One winter’s day, the sun shone brightly and a brown-nosed eel wriggled out from under a rock to dance in the sea. So happy was she that she didn’t notice a snake. Open-mouthed, it swam towards her. Just before it clamped its jaws for dinner, the eel looked up.
“Stop!” she cried.
“Why should I?” said the snake.
“Look at my long wriggly tail. It’s like yours, because … we’re relatives.”
“Are we?” The snake covered its poisonous fangs and swam away.
Laughing at her easy escape, the eel played in the cool water. But from the murkiness below, swam an enormous shark. Its spiked teeth looked like daggers. “Aha,a tasty fish,” it said.
Terrified, the eel tried to swim away. She dropped into the seaweed that blanketed the ocean floor, but became tangled. The more she wriggled to escape, the more entangled she became. “Mercy!” she cried.
“Why?” said the shark.
“Sister shark, can you see my fin twisted in the weed? You have a fin, and I do too. That’s because we have the same ancestors. Won’t you please save me?”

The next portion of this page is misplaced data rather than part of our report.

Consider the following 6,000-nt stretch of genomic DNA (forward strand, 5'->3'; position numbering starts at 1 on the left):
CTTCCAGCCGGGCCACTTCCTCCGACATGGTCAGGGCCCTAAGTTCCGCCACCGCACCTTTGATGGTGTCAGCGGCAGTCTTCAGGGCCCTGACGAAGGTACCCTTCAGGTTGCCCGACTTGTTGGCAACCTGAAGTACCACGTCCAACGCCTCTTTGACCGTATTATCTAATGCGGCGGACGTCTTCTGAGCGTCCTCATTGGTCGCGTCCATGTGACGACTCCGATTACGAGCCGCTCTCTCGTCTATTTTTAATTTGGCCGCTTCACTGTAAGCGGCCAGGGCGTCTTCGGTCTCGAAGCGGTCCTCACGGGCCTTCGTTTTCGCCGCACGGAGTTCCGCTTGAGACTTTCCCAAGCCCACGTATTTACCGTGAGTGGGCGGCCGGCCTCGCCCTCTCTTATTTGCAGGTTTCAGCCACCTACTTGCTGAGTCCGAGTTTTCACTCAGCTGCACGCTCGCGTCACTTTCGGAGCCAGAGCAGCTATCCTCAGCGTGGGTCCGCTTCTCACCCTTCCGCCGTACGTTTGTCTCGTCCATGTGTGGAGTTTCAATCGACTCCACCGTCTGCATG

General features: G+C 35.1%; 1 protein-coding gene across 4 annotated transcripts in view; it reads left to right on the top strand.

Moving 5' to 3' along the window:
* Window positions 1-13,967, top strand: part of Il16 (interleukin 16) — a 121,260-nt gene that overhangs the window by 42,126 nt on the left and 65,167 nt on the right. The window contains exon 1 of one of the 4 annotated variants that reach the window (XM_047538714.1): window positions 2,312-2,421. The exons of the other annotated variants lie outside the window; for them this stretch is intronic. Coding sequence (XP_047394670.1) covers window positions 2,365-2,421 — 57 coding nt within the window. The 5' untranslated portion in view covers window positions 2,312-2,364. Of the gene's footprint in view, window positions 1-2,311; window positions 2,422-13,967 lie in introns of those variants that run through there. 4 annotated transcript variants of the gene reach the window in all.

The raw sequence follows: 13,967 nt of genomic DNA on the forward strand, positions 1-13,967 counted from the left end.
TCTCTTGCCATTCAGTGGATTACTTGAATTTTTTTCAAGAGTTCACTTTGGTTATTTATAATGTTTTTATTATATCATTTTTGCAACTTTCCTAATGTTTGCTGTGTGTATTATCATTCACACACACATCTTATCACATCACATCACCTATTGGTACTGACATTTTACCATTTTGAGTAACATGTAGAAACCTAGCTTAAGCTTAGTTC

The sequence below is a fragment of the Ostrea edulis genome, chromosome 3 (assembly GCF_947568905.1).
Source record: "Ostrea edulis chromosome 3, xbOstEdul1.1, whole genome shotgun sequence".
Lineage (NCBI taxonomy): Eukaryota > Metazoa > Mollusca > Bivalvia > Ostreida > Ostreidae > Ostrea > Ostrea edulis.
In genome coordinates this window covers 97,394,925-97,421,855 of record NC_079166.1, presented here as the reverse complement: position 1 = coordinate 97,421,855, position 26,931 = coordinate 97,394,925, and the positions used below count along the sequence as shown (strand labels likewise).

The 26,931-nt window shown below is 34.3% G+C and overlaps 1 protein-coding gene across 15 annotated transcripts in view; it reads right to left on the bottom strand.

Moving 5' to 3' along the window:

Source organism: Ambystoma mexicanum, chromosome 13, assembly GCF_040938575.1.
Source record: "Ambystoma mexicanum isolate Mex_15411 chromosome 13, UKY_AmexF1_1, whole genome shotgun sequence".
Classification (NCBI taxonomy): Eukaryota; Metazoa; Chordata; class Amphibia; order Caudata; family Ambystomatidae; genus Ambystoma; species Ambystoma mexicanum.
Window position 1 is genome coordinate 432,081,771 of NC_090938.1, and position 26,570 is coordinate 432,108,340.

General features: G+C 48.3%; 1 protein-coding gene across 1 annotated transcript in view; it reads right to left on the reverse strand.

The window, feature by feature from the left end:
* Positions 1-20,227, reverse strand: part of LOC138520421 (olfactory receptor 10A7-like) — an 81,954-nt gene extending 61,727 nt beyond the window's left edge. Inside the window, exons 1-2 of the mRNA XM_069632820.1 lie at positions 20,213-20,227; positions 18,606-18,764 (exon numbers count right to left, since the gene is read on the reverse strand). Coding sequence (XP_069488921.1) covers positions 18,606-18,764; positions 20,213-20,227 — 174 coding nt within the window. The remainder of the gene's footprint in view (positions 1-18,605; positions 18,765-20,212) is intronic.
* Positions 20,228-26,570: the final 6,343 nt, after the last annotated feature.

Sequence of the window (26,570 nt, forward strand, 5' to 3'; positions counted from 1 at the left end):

Being a polite shark and believing the eel’s lie, the shark tugged at the grass to free the eel.
“Thank you, dear sister,” said the eel, swimming away as fast as she could. Feeling tired, she found a soft mound of golden sand and curled up for a nap.
She was awoken by swirling waters and a rushing sound. She opened her puffy eyes and there, coming straight for her, was a giant swell, with the snake and the shark in it, both ready to tear her to pieces.
Quickly, the eel wormed down underneath the sand. Which is why, unless you are very lucky, it is rare to see brown-nosed eels.
This tale is loosely based on an ancient Naxi tribe legend.
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